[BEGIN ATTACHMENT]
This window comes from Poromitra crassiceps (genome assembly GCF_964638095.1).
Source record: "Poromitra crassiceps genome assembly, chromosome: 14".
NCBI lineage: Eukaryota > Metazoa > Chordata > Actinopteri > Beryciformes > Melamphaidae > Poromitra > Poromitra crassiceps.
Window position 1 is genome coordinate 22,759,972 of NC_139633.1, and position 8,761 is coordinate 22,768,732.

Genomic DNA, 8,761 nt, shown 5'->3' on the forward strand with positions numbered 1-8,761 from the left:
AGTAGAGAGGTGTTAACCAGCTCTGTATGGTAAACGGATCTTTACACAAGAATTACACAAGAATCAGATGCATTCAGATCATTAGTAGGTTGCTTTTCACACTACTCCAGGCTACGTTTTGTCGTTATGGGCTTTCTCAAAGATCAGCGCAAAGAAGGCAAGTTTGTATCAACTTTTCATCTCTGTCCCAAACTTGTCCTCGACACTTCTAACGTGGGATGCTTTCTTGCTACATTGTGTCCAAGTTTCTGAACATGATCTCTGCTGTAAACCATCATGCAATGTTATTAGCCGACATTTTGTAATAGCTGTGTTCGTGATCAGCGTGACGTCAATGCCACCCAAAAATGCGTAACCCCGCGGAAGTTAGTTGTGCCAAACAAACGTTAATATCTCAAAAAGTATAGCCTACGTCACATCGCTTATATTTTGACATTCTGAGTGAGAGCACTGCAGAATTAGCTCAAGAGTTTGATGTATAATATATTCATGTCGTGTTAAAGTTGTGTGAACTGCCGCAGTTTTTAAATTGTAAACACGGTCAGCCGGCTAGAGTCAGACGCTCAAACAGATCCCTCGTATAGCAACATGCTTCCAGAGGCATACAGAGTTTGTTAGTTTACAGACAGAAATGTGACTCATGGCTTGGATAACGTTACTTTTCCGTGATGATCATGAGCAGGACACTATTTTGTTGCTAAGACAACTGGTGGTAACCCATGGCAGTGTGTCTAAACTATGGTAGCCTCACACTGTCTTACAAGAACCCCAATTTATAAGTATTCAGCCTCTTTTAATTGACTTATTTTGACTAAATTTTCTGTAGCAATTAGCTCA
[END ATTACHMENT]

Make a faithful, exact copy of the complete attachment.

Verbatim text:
This window comes from Poromitra crassiceps (genome assembly GCF_964638095.1).
Source record: "Poromitra crassiceps genome assembly, chromosome: 14".
NCBI lineage: Eukaryota > Metazoa > Chordata > Actinopteri > Beryciformes > Melamphaidae > Poromitra > Poromitra crassiceps.
Window position 1 is genome coordinate 22,759,972 of NC_139633.1, and position 8,761 is coordinate 22,768,732.

Genomic DNA, 8,761 nt, shown 5'->3' on the forward strand with positions numbered 1-8,761 from the left:
AGTAGAGAGGTGTTAACCAGCTCTGTATGGTAAACGGATCTTTACACAAGAATTACACAAGAATCAGATGCATTCAGATCATTAGTAGGTTGCTTTTCACACTACTCCAGGCTACGTTTTGTCGTTATGGGCTTTCTCAAAGATCAGCGCAAAGAAGGCAAGTTTGTATCAACTTTTCATCTCTGTCCCAAACTTGTCCTCGACACTTCTAACGTGGGATGCTTTCTTGCTACATTGTGTCCAAGTTTCTGAACATGATCTCTGCTGTAAACCATCATGCAATGTTATTAGCCGACATTTTGTAATAGCTGTGTTCGTGATCAGCGTGACGTCAATGCCACCCAAAAATGCGTAACCCCGCGGAAGTTAGTTGTGCCAAACAAACGTTAATATCTCAAAAAGTATAGCCTACGTCACATCGCTTATATTTTGACATTCTGAGTGAGAGCACTGCAGAATTAGCTCAAGAGTTTGATGTATAATATATTCATGTCGTGTTAAAGTTGTGTGAACTGCCGCAGTTTTTAAATTGTAAACACGGTCAGCCGGCTAGAGTCAGACGCTCAAACAGATCCCTCGTATAGCAACATGCTTCCAGAGGCATACAGAGTTTGTTAGTTTACAGACAGAAATGTGACTCATGGCTTGGATAACGTTACTTTTCCGTGATGATCATGAGCAGGACACTATTTTGTTGCTAAGACAACTGGTGGTAACCCATGGCAGTGTGTCTAAACTATGGTAGCCTCACACTGTCTTACAAGAACCCCAATTTATAAGTATTCAGCCTCTTTTAATTGACTTATTTTGACTAAATTTTCTGTAGCAATTAGCTCA